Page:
Dip into some accounts of how hoteliers in 1918 handled the influenza pandemic and you’ll chuckle for sure, but you’ll also feel a deep kinship.
By now you’ve seen the comparisons drawn between today’s COVID-19 pandemic and the 1918 influenza pandemic, often called the Spanish flu. It’s sobering on one hand and somehow comforting on the other to realize that people and their human natures don’t change that much throughout generations.
Consider these headlines from 1918 newspapers that proclaim “Open-face sneezers to be arrested,” “Shoo flu from polling booths” and my favorite, “Chardon pins hopes in flu epidemic to cinnamon toothpicks.” (Last two headlines from this fantastic gallery.)
People in 1918 reacted the exact same way, socially and culturally, as we’re reacting now (and yes, there were plenty of “mask slackers” then, too).
I was curious though about how this 1918 pandemic affected hotels, especially in the U.S., where hotels as grand gathering places were coming into their own as people began to resume life following World War 1. Many of the nation’s eminent hotels already had made it through the lean war years, like the original Peabody Hotel in Memphis, the original side-by-side Waldorf-Astoria in New York City and so many others in emerging urban hubs across the nation.
I started looking into how hotels at the time handled the flu pandemic and managed the same issues hoteliers are facing now—housing sick patients, mandating masks and shutting down bars and restaurants.
If there’s comfort to be had in solidarity, readers, I’m here to tell you today that your forefathers and foremothers in the hotel industry faced the same issues then that you’re facing now.
Consider the story of the Wardman Park Hotel in Washington, D.C., now the Washington Marriott Wardman Park. The hotel was built between 1917 and 1918 as the largest in the city at the time, with 1,200 guestrooms. You’ve probably heard it called “Wardman’s Folly,” a poke at the developer for choosing a site ever-so-far outside the city center. (In today’s ride-sharing currency, that translates to an 18-minute Uber ride from Union Station.)
This hotel opened 12 days after the armistice was signed with Germany to end the war. According to Wikipedia, “no elaborate opening festivities were held, however, as all public gatherings had been made illegal while the city was in the grips of the 1918 flu pandemic.”
Hotel-related headlines from 1918 echo more of the trends we’ve seen here in recent months, particularly the use of hotels to house the sick. The Spokesman-Review in Spokane, Washington, reported in October 1918 that the “Lion Hotel will house patients with influenza,” and just one day later, the paper’s headlines proclaimed, “Owners object to location of flu hospital.”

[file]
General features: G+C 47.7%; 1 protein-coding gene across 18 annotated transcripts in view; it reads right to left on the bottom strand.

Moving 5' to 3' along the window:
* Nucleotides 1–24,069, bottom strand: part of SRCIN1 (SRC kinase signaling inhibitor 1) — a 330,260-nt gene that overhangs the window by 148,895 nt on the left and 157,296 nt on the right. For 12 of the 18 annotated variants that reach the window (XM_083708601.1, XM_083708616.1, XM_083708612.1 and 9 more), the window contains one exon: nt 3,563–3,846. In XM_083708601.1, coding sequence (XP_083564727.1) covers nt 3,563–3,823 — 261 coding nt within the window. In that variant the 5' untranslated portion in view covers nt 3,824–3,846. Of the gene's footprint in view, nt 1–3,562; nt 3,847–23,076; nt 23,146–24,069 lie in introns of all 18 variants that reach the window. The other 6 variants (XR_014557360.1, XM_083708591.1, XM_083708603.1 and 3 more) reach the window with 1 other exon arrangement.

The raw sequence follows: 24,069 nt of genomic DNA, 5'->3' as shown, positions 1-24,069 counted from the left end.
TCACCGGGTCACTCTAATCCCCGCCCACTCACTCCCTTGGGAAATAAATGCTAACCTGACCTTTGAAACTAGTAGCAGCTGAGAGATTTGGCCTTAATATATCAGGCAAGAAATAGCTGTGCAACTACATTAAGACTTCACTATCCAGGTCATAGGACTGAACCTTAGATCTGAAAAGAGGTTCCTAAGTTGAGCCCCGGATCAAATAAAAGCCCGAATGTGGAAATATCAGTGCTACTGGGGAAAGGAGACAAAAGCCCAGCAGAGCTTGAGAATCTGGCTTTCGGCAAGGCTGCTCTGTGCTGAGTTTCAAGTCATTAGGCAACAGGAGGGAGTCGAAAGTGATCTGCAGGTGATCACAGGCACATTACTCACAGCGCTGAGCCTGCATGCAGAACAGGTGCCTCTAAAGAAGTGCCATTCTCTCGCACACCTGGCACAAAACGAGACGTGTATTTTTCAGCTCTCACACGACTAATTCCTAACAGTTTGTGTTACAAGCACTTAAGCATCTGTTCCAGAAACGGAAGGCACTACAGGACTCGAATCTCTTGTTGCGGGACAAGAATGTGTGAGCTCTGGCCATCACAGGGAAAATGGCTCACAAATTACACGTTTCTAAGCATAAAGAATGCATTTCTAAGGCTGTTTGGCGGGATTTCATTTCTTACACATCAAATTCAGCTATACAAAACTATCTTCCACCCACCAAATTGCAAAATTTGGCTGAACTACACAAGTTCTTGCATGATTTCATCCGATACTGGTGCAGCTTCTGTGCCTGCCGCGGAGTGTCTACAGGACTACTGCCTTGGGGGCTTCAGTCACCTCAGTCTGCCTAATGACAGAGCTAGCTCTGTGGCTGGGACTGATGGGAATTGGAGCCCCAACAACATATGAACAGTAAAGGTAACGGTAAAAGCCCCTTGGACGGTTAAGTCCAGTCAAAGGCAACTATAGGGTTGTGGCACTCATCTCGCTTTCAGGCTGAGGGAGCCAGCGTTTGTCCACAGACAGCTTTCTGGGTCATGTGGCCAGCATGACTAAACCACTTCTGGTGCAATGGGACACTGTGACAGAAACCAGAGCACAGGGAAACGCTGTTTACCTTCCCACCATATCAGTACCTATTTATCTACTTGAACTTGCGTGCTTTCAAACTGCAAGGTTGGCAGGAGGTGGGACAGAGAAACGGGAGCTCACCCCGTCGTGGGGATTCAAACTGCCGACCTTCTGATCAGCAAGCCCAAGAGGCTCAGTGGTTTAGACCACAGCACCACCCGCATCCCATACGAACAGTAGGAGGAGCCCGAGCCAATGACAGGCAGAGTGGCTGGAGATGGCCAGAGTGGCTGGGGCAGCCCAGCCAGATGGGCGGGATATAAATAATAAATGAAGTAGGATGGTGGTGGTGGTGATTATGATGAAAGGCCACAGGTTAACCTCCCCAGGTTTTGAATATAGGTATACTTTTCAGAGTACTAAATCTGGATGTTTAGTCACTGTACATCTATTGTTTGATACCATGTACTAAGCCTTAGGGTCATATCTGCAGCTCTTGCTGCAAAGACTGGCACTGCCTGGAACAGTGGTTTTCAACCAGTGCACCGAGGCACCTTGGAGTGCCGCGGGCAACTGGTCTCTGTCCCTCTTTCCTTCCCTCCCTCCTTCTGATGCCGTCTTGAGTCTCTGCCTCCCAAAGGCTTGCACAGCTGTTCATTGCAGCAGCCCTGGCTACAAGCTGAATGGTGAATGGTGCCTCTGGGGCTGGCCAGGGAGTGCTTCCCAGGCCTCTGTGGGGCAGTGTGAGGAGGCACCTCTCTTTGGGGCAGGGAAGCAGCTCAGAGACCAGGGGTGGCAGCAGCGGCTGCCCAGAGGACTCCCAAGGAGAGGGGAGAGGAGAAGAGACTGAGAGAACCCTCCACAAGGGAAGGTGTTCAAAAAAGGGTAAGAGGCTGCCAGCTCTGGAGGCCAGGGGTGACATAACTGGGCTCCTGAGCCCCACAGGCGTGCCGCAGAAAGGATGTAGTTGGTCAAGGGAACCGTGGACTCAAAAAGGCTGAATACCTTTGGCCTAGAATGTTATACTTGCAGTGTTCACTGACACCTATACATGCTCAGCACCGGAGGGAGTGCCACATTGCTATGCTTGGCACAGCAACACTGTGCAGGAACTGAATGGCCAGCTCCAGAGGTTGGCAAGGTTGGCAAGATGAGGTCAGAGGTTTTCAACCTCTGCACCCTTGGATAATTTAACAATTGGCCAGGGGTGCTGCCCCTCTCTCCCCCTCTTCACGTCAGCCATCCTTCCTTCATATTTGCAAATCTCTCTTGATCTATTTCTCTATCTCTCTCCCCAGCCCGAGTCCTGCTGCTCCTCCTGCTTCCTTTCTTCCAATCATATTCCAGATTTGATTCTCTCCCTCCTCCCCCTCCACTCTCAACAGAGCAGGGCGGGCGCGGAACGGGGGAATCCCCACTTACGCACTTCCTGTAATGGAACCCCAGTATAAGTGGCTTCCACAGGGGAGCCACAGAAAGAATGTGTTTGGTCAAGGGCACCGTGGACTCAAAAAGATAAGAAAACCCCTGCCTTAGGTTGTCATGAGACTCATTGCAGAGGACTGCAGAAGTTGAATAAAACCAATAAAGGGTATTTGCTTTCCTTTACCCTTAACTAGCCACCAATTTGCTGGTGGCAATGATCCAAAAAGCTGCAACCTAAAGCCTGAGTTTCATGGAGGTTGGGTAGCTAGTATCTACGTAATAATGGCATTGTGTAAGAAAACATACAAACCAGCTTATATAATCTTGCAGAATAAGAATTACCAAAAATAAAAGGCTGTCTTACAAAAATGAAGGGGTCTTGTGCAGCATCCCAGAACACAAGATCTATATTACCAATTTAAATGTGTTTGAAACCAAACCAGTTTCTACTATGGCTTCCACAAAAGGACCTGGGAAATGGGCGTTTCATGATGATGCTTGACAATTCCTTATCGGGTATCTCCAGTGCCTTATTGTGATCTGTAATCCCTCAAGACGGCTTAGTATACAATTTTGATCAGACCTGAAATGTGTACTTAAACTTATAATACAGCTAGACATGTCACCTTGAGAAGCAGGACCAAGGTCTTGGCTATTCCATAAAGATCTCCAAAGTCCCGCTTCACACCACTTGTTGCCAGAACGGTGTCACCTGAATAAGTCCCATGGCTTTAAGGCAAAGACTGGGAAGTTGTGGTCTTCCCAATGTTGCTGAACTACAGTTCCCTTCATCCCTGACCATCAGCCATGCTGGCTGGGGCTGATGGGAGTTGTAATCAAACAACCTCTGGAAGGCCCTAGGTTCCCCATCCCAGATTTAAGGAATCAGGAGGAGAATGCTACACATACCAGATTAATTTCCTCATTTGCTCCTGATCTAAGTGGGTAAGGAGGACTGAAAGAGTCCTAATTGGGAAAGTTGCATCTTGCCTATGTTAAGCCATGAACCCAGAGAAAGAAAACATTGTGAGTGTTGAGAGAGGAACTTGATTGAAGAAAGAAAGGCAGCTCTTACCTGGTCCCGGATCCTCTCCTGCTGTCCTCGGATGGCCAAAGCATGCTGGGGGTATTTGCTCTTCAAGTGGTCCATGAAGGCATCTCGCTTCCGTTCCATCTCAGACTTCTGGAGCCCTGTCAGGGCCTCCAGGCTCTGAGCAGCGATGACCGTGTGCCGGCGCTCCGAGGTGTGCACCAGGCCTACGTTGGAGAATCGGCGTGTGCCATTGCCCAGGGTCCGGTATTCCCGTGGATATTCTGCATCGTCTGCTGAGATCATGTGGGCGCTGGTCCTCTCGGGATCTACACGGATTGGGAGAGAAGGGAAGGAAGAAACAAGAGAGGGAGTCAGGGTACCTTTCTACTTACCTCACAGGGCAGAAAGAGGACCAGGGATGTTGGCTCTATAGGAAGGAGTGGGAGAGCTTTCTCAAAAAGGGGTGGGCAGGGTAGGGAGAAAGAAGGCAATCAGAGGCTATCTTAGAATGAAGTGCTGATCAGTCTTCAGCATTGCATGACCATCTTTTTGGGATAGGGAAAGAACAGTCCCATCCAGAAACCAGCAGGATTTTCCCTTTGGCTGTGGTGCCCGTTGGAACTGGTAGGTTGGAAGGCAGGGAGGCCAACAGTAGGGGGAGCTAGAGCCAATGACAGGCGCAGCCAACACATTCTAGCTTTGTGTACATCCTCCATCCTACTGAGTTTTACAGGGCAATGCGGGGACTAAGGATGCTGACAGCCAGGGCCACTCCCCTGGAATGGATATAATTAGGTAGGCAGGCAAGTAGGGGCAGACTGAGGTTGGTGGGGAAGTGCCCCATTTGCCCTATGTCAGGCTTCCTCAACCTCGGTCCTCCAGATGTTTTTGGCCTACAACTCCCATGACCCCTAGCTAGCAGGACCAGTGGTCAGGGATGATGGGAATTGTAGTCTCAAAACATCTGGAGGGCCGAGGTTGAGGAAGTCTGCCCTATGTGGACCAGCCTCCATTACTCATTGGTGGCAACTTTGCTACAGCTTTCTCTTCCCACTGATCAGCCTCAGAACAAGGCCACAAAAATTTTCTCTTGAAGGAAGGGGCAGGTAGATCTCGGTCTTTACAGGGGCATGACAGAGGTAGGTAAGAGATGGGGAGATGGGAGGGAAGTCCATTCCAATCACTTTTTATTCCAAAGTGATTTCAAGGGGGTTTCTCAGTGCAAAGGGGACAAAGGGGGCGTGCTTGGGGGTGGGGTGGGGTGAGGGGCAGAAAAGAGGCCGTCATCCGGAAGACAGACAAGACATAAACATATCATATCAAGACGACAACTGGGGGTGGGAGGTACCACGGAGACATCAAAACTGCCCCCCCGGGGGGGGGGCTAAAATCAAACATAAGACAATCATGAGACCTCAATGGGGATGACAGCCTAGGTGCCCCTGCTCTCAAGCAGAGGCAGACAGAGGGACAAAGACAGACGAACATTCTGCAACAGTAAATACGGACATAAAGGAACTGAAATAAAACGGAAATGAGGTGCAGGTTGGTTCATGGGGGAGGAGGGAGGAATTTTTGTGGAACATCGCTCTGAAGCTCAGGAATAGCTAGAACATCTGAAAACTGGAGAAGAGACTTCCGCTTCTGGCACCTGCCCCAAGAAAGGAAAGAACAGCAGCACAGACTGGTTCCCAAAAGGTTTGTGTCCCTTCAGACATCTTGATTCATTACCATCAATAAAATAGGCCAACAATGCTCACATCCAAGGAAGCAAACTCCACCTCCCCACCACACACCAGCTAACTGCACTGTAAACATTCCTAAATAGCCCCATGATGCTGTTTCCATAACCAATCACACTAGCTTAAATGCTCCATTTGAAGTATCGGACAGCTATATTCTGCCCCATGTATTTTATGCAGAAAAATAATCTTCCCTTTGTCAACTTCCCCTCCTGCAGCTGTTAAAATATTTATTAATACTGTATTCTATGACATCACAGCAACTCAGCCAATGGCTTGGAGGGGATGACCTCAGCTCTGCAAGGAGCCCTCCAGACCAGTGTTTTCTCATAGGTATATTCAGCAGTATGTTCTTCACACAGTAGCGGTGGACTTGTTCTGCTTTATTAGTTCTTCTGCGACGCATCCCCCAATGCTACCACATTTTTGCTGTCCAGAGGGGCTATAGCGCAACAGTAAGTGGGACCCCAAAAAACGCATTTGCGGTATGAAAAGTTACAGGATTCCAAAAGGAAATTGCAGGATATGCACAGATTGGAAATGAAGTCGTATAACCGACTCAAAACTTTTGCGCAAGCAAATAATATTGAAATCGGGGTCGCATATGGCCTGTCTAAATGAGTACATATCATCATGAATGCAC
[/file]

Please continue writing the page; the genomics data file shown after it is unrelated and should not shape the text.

Further in that article, we learn of the assertive retort Spokane’s city health officer, Dr. J.B. Anderson, made in reply: “We don’t care a rap what the owners of the building think about it or about us, and we don’t propose to haggle with them over it,” Anderson said. “This is a very serious emergency, and if the owners of the Lion Hotel think they can put a dollar in one side of the scale and a human life in the other, and get away with it, they are very badly mistaken.”
And hotel event planners, if you’re concerned about having to cancel the conferences and trade shows we love so much, heed some caution from your 1918 counterparts! You’ll want to avoid what happened in October 1918, as the Oakland Tribune declared “Epidemic routs convention of 15 hotel men.”
I’ll give you the full text of the small article here, to save your eyes:
Fifteen hotel men from various parts of the state have readjusted their influenza masks, packed their grips and are now speeding homeward. The Northern California Hotel Men’s convention is off. “Influenz Espagnol” did it!
The last attempt of the fifteen delegates who braved the epidemic and came here for the convention to transact business yesterday, at a luncheon at the Key Route Inn. These fifteen, the only ones of 500 expected delegates, were unable to transact anything, and the convention was finally called off. No plans for calling the convention after the epidemic is over have been made.”
Finally, I leave you with another example of how the past is echoing today: In the midst of the flu epidemic in Minnesota in 1918, the St. Paul city government announced all elevators to be shut down, since tight indoor spaces were already targets for flu spread. This didn’t go over well with hoteliers, of course. The St. Paul Pioneer Press reported that “some of the downtown hotels objected to stopping their elevators, saying that they would lose guests.” This ultimately caused the ruling to be reversed, but only one person per 5 square feet was permitted.
So yes, we can find ways to pull learnings from 1918 out and apply them today. But most importantly, there’s some comfort in solidarity, even over a span of more than 100 years.
They got through it, and you will, too.
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